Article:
CHARLIE MITCHELL: Parents have power to ignite imagination, learning

CHARLIE MITCHELL

CHARLIE MITCHELL

The Mississippi Department of Education already assigns letter grades – “A” to “F” – to public schools and school districts. Why not close the loop and give each parent a grade, too? Maybe require a bumper sticker, too?

That would be radical, too radical, really. But the good news is that a mother or father slapped with an “F” could turn things around pretty quickly.

How?

Have conversations with their children.

Really?

Stanford University research says yes.

Not only will the parenting grade rise, so will the income potential of the child or children.

Just by conversing, early and often.

The research at Stanford was designed to study generational poverty. It started about a half-century ago and, not surprisingly, detected a link between verbal skills and socioeconomic status.

“For lots of reasons, there is generally less supportive talk to children in families living in poverty,” said Anne Fernald, a Stanford associate professor of psychology whose findings are published in an academic journal, Developmental Science.

Parents in poverty may have or may take less time to talk to their babies, be too stressed or preoccupied.

It was not part of Fernald’s research, but the same could apply to all parents, regardless of their bank accounts, if they are tugged away from their kiddies to respond to a constant stream of texts or to play the latest games on their tablet computers. Parking a kid to spend time on Facebook is not a good idea.

Now to the “how” part of conversing with a child.

First, barking orders, although often necessary and sometimes commendable, is not conversation. “Come here” and “stop that” don’t count.

Second, don’t be intimidated.

That’s OK because the conversation can be about anything. To get children to talk usually requires a closed-ended, specific question. “What did you learn at school today?” is, generally, a non-starter.

A really good mom I knew asked her sons two questions every day. One was, “Who did something nice for you today?” The follow-up was, “What did you do that was nice for someone else?”

An example of the other kind – not so good – is parents who say, “I send my kids to school and it’s the teachers’ job to teach them.”

Not so. Not so. Not so.

And television? Let’s say it clearly: Putting a child in front of a TV is not being a parent; it’s avoiding being a parent.

Another excuse is lack of time. That doesn’t wash, either. Parents who are with their children five, 10 or 30 minutes a day bathing or dressing or in the car can use that time and it will be a whole lot better than nothing.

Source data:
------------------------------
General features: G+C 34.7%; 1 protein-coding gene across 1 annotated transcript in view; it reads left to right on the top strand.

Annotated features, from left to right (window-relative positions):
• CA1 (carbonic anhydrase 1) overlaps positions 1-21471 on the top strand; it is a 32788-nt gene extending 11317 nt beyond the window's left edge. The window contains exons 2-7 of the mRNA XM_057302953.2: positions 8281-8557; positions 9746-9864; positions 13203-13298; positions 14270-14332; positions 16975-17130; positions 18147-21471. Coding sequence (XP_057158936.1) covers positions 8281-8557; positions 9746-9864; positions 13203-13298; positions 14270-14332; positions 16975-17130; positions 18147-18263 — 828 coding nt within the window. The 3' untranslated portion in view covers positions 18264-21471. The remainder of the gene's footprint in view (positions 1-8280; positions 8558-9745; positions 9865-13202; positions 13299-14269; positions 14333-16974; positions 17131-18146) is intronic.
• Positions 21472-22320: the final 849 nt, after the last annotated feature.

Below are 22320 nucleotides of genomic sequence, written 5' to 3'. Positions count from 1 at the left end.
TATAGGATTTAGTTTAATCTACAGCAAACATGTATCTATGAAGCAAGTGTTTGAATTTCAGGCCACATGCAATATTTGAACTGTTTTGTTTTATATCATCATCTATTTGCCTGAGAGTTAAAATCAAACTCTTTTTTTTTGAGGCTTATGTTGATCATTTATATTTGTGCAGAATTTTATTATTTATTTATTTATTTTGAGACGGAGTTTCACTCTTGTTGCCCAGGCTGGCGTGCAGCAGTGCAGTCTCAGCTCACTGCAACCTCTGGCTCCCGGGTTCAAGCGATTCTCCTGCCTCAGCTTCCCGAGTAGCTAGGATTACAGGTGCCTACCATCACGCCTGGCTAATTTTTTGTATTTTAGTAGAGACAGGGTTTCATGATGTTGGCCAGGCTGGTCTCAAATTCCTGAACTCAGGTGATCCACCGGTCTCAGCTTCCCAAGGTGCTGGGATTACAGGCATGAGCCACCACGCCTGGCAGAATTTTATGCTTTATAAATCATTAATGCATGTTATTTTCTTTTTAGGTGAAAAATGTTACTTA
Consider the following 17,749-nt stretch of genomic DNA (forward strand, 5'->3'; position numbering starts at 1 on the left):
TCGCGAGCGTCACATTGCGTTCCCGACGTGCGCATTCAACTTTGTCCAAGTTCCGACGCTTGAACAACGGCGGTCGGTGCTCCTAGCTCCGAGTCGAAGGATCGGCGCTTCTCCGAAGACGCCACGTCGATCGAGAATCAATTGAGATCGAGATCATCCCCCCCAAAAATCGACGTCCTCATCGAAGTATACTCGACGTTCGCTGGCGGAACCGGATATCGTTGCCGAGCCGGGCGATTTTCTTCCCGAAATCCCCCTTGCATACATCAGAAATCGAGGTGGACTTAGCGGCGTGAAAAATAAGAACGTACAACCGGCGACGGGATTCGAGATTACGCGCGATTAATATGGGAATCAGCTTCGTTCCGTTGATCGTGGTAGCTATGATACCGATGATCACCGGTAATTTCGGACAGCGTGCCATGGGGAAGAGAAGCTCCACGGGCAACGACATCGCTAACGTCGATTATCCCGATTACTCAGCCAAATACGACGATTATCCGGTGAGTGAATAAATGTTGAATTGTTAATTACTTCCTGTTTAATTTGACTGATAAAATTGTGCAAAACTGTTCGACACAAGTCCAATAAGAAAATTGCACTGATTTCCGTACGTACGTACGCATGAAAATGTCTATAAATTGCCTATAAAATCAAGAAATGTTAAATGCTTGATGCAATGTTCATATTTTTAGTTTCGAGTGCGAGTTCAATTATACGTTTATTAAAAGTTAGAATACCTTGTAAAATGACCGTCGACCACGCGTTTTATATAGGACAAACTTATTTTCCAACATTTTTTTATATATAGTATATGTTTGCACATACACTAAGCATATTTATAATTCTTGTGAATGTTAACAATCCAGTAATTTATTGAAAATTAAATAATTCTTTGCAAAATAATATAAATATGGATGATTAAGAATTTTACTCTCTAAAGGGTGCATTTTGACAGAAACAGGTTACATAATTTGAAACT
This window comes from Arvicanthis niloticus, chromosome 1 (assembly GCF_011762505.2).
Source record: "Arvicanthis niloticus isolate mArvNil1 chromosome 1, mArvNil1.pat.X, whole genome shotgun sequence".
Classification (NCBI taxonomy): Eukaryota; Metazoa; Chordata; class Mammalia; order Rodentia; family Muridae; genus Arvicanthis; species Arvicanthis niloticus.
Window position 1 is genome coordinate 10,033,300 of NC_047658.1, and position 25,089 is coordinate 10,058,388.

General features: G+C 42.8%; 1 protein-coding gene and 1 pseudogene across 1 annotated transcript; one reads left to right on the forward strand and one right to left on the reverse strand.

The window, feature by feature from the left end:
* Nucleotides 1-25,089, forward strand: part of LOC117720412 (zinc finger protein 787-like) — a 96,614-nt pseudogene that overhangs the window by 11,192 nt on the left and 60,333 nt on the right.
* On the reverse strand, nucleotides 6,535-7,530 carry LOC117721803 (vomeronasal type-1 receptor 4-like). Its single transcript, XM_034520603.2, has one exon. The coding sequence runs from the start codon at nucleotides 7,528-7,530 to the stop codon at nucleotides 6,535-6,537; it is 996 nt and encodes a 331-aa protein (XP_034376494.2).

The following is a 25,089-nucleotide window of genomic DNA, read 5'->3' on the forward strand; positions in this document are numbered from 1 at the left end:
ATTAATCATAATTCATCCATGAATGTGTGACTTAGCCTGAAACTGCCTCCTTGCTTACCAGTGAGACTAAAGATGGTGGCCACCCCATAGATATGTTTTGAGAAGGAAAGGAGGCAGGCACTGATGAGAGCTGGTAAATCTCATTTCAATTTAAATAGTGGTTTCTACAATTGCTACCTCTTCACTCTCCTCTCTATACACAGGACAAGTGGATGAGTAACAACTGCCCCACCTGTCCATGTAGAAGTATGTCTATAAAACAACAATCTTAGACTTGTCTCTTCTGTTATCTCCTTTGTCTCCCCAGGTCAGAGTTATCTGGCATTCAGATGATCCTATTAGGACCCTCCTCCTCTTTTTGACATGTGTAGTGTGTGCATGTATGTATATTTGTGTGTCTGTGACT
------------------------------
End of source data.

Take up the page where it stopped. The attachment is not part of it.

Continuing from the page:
National Public Radio recently reported on two cities, Providence, R.I., and Chicago, where programs have been orchestrated to overcome the deficit of 30 million fewer words that children of poverty hear by their third birthdays. Their aim is to close the “word gap” between children who arrive for kindergarten verbally prepared and those who don’t.

But does it really take a program?

It’s sad to picture a mom with a cellphone to her ear plopping down a plate of food in front of a 2-year-old staring at a TV. It’s sad to see a 3-year-old strapped in the safety seat of a car, staring out the window while dad drives along, listening to the radio. That’s a lonely child, a deprived child, a child whose future is being limited.

The cure – the fix – doesn’t require legislation or a nickel of new funding. It’s nice that scholars study these things, but it’s also common sense.

If parents would spend more time in conversation with their children – especially their preschoolers – those children, in turn, would be better students in school and more prosperous in life.

Charlie Mitchell is a Mississippi journalist. Write to him at Box 1, University, MS 38677, or email cmitchell43@yahoo.com. He is an assistant professor and assistant dean of the Meek School of Journalism and New Media at the University of Mississippi. His opinions are his own.

  • charlie

    It’s been a while since I was In college but the best that I remember, the teacher taught, however, it was solely my responsibility to attend class and to learn. It would appear now days that in secondary schools as far as the legislature is concerned, if little Johnny doesn’t learn, the classroom teacher is the only person that has failed. Apparently neither little Johnny or his parents have any responsibility what so ever.